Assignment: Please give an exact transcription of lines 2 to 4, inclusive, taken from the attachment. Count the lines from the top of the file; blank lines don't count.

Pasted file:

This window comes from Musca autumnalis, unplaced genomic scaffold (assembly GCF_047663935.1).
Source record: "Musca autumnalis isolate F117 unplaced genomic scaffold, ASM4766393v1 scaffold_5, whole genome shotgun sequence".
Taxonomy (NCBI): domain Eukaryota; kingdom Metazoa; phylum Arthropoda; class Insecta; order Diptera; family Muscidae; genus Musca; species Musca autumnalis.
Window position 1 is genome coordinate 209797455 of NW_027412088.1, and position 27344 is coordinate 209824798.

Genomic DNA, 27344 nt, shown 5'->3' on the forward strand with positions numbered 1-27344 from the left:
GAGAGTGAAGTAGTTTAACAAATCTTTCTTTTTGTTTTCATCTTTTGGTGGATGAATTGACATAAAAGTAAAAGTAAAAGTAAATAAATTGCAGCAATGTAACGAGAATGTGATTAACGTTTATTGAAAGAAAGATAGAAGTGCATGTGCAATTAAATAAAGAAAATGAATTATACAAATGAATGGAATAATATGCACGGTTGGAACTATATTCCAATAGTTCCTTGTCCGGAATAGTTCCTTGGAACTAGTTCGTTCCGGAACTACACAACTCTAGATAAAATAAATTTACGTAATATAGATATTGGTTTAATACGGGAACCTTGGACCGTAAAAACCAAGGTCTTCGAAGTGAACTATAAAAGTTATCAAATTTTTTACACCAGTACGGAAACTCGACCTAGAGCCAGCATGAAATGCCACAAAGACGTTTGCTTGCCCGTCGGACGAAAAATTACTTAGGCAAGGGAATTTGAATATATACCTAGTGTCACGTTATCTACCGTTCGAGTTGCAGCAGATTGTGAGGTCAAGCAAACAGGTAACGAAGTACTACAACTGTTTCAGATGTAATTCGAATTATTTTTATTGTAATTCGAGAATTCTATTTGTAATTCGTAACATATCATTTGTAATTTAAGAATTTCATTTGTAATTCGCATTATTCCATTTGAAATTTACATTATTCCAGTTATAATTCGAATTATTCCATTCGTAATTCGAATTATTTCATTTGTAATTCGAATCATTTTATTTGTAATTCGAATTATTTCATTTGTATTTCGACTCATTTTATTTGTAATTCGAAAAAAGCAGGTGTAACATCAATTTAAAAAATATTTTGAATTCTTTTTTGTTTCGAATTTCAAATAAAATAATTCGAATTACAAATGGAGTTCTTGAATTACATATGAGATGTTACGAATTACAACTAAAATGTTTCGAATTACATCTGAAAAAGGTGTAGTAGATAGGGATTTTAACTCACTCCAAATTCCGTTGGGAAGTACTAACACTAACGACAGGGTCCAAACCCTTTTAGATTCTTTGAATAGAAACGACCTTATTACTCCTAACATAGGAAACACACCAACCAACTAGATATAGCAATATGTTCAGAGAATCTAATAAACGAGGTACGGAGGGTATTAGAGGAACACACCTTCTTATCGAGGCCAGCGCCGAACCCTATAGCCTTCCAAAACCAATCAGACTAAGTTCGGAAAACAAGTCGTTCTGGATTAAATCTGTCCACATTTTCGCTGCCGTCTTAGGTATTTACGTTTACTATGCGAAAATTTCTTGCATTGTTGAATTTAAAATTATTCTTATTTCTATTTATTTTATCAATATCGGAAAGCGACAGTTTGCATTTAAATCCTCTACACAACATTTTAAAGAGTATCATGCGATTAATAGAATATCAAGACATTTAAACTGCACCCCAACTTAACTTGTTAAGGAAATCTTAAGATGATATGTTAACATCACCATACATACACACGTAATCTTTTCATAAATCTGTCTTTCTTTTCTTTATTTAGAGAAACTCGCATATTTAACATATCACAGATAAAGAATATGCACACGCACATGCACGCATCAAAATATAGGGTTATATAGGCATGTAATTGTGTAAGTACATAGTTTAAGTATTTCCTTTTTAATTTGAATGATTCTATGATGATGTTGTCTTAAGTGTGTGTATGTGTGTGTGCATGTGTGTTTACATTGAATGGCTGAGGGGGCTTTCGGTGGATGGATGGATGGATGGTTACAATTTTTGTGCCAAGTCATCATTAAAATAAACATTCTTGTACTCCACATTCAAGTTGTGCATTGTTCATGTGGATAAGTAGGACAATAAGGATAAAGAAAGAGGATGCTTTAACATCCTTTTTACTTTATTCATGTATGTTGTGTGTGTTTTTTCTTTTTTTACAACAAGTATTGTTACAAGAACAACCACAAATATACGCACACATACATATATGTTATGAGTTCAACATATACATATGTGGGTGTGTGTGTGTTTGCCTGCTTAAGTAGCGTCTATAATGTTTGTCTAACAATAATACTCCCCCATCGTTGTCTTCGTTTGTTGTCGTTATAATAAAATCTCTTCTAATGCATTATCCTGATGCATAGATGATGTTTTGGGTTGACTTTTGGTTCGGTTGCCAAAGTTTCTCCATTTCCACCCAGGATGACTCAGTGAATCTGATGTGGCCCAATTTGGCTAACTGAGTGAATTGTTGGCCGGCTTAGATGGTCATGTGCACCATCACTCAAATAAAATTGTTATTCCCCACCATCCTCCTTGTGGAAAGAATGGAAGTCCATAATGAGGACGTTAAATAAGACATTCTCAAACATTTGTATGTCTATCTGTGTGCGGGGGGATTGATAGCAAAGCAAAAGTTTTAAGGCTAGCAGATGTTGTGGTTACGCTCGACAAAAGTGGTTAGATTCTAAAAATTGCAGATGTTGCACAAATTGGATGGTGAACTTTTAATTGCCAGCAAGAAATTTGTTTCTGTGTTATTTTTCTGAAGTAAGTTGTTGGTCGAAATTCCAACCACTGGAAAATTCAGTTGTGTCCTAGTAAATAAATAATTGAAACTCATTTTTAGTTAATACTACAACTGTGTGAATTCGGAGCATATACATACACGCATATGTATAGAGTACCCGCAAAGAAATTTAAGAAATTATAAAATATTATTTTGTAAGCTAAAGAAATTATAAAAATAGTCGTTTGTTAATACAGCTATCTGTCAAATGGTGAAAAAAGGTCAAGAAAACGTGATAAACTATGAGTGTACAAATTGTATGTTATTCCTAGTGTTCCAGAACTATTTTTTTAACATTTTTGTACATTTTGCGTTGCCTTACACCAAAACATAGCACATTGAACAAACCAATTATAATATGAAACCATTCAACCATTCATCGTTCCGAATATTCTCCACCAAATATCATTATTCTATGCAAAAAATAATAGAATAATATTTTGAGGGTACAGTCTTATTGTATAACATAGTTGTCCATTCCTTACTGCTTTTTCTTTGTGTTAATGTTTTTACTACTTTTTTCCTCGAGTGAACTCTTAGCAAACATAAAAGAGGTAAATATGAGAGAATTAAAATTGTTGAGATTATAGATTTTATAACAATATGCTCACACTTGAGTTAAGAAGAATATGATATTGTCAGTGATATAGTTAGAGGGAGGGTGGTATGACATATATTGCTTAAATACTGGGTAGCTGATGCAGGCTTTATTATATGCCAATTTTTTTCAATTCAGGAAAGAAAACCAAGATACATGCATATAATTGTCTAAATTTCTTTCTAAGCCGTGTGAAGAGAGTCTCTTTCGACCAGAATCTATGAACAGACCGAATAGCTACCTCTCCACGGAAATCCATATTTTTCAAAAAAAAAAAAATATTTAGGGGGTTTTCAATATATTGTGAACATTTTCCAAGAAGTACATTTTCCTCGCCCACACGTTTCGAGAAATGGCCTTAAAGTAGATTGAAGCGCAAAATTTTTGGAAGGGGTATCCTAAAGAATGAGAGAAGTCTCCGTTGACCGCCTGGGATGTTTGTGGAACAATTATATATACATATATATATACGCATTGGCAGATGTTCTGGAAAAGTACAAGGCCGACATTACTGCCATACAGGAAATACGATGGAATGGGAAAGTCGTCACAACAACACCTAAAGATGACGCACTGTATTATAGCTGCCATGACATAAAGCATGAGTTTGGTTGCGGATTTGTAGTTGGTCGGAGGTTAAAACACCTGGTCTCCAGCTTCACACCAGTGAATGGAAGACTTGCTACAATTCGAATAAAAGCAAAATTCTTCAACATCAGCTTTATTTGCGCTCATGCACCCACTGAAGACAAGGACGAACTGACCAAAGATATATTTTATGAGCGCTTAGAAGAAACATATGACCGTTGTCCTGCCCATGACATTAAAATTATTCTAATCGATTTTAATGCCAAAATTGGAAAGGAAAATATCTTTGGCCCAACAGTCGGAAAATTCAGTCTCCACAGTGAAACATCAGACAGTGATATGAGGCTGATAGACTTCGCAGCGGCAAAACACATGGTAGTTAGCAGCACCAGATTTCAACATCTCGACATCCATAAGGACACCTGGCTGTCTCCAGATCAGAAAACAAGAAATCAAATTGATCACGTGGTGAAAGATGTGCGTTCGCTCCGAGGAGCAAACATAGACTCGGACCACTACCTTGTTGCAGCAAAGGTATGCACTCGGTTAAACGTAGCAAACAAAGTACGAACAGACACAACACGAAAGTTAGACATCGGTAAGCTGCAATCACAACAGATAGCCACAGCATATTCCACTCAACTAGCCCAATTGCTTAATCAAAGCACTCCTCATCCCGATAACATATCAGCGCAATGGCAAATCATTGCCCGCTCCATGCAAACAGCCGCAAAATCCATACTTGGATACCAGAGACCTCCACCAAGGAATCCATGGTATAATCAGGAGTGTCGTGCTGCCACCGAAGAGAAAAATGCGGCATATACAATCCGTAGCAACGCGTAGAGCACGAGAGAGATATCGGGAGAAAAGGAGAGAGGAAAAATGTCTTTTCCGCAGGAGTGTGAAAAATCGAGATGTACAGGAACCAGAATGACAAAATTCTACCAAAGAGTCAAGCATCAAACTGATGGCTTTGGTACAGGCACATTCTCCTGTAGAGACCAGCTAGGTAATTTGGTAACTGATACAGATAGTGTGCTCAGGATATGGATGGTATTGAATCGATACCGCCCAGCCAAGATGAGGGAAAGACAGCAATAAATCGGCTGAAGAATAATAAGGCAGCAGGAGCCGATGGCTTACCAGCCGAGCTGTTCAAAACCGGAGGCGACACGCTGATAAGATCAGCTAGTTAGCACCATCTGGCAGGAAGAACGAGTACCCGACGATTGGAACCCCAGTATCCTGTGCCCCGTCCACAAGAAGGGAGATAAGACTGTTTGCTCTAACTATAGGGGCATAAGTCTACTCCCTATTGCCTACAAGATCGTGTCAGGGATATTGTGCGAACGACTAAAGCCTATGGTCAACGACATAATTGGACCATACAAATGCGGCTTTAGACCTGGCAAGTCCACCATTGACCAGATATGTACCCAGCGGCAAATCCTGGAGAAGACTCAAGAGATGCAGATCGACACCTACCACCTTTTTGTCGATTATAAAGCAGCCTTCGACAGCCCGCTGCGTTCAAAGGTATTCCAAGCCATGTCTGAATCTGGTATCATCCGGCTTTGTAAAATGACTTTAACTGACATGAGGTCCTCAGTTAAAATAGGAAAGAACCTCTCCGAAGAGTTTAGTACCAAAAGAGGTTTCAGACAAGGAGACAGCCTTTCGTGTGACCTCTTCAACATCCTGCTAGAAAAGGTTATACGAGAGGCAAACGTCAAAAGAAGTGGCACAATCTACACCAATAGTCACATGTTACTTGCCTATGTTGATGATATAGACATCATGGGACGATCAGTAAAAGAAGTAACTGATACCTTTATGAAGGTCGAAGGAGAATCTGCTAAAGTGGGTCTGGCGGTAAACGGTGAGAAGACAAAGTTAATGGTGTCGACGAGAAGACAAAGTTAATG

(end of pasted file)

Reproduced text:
Source record: "Musca autumnalis isolate F117 unplaced genomic scaffold, ASM4766393v1 scaffold_5, whole genome shotgun sequence".
Taxonomy (NCBI): domain Eukaryota; kingdom Metazoa; phylum Arthropoda; class Insecta; order Diptera; family Muscidae; genus Musca; species Musca autumnalis.
Window position 1 is genome coordinate 209797455 of NW_027412088.1, and position 27344 is coordinate 209824798.